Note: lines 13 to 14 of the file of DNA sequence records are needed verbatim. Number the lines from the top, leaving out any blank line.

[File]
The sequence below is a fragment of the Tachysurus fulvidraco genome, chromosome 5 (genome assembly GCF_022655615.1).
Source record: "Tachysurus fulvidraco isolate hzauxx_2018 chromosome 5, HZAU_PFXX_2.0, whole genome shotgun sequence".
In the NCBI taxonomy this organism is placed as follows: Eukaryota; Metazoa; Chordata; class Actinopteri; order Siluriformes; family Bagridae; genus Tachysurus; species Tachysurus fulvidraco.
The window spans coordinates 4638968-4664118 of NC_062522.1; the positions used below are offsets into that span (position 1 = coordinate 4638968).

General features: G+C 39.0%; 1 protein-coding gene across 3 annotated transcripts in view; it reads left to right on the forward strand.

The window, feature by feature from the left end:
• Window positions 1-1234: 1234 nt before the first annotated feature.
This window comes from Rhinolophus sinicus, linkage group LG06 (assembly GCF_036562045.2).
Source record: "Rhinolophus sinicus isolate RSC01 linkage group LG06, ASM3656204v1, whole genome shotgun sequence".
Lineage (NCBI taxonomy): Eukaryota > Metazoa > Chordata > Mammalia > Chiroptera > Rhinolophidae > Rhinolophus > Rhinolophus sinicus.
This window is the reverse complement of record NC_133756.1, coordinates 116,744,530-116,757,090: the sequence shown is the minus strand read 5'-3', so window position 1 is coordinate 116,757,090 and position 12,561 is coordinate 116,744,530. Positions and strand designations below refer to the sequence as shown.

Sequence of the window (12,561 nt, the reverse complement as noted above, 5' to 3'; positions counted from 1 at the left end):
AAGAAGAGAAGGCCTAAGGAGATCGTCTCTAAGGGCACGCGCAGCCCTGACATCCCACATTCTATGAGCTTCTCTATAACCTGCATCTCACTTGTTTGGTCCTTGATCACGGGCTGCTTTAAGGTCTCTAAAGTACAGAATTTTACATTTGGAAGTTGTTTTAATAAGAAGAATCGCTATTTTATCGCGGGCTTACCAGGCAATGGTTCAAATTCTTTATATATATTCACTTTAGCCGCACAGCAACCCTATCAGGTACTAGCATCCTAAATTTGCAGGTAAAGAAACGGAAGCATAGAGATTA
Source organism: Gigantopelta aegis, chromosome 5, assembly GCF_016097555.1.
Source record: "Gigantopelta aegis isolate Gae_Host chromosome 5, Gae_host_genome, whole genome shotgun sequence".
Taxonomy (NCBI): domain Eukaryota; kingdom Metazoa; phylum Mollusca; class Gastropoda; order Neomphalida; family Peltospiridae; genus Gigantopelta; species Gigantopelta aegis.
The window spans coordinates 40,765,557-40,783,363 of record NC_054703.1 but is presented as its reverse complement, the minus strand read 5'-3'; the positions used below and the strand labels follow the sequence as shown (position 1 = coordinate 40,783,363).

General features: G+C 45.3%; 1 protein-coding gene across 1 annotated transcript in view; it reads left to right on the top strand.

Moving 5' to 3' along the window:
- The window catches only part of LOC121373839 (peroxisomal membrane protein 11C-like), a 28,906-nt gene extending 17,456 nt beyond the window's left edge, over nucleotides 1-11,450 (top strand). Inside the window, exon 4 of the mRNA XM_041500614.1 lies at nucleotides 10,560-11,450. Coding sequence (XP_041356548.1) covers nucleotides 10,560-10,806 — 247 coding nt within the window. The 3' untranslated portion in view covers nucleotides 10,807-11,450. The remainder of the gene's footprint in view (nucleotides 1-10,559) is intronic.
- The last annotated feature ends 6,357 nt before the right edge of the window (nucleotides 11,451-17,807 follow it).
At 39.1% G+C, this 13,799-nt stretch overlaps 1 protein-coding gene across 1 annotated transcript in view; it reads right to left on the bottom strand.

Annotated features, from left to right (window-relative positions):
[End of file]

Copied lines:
AAGAAGAGAAGGCCTAAGGAGATCGTCTCTAAGGGCACGCGCAGCCCTGACATCCCACATTCTATGAGCTTCTCTATAACCTGCATCTCACTTGTTTGGTCCTTGATCACGGGCTGCTTTAAGGTCTCTAAAGTACAGAATTTTACATTTGGAAGTTGTTTTAATAAGAAGAATCGCTATTTTATCGCGGGCTTACCAGGCAATGGTTCAAATTCTTTATATATATTCACTTTAGCCGCACAGCAACCCTATCAGGTACTAGCATCCTAAATTTGCAGGTAAAGAAACGGAAGCATAGAGATTA
Source organism: Gigantopelta aegis, chromosome 5, assembly GCF_016097555.1.